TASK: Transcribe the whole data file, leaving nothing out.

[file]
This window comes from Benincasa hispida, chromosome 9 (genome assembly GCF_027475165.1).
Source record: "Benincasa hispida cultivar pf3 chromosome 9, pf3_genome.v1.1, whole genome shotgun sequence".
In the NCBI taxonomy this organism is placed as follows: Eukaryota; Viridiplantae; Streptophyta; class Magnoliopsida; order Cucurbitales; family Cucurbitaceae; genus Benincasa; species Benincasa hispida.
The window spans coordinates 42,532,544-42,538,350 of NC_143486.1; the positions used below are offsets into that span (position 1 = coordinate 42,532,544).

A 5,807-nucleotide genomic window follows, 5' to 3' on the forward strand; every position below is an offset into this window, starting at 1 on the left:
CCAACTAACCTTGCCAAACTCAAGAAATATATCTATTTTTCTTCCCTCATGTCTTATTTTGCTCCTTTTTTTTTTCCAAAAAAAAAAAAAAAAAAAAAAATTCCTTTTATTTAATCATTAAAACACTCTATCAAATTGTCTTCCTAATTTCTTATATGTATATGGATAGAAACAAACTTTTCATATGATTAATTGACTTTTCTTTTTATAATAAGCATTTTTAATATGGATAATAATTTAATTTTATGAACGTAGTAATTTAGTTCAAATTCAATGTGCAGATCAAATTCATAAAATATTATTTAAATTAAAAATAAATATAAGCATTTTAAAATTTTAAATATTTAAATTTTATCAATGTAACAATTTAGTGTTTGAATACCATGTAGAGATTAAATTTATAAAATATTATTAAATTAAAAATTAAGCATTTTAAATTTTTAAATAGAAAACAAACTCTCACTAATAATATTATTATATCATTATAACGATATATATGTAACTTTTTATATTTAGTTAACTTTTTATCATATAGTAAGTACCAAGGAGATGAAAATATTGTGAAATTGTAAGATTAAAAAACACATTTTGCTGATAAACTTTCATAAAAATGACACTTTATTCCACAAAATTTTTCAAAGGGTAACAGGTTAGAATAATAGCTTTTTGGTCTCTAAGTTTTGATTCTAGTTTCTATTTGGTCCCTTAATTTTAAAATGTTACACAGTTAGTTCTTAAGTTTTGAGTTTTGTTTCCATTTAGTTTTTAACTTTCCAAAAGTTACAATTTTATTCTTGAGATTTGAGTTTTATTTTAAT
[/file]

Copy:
This window comes from Benincasa hispida, chromosome 9 (genome assembly GCF_027475165.1).
Source record: "Benincasa hispida cultivar pf3 chromosome 9, pf3_genome.v1.1, whole genome shotgun sequence".
In the NCBI taxonomy this organism is placed as follows: Eukaryota; Viridiplantae; Streptophyta; class Magnoliopsida; order Cucurbitales; family Cucurbitaceae; genus Benincasa; species Benincasa hispida.
The window spans coordinates 42,532,544-42,538,350 of NC_143486.1; the positions used below are offsets into that span (position 1 = coordinate 42,532,544).

A 5,807-nucleotide genomic window follows, 5' to 3' on the forward strand; every position below is an offset into this window, starting at 1 on the left:
CCAACTAACCTTGCCAAACTCAAGAAATATATCTATTTTTCTTCCCTCATGTCTTATTTTGCTCCTTTTTTTTTTCCAAAAAAAAAAAAAAAAAAAAAAATTCCTTTTATTTAATCATTAAAACACTCTATCAAATTGTCTTCCTAATTTCTTATATGTATATGGATAGAAACAAACTTTTCATATGATTAATTGACTTTTCTTTTTATAATAAGCATTTTTAATATGGATAATAATTTAATTTTATGAACGTAGTAATTTAGTTCAAATTCAATGTGCAGATCAAATTCATAAAATATTATTTAAATTAAAAATAAATATAAGCATTTTAAAATTTTAAATATTTAAATTTTATCAATGTAACAATTTAGTGTTTGAATACCATGTAGAGATTAAATTTATAAAATATTATTAAATTAAAAATTAAGCATTTTAAATTTTTAAATAGAAAACAAACTCTCACTAATAATATTATTATATCATTATAACGATATATATGTAACTTTTTATATTTAGTTAACTTTTTATCATATAGTAAGTACCAAGGAGATGAAAATATTGTGAAATTGTAAGATTAAAAAACACATTTTGCTGATAAACTTTCATAAAAATGACACTTTATTCCACAAAATTTTTCAAAGGGTAACAGGTTAGAATAATAGCTTTTTGGTCTCTAAGTTTTGATTCTAGTTTCTATTTGGTCCCTTAATTTTAAAATGTTACACAGTTAGTTCTTAAGTTTTGAGTTTTGTTTCCATTTAGTTTTTAACTTTCCAAAAGTTACAATTTTATTCTTGAGATTTGAGTTTTATTTTAAT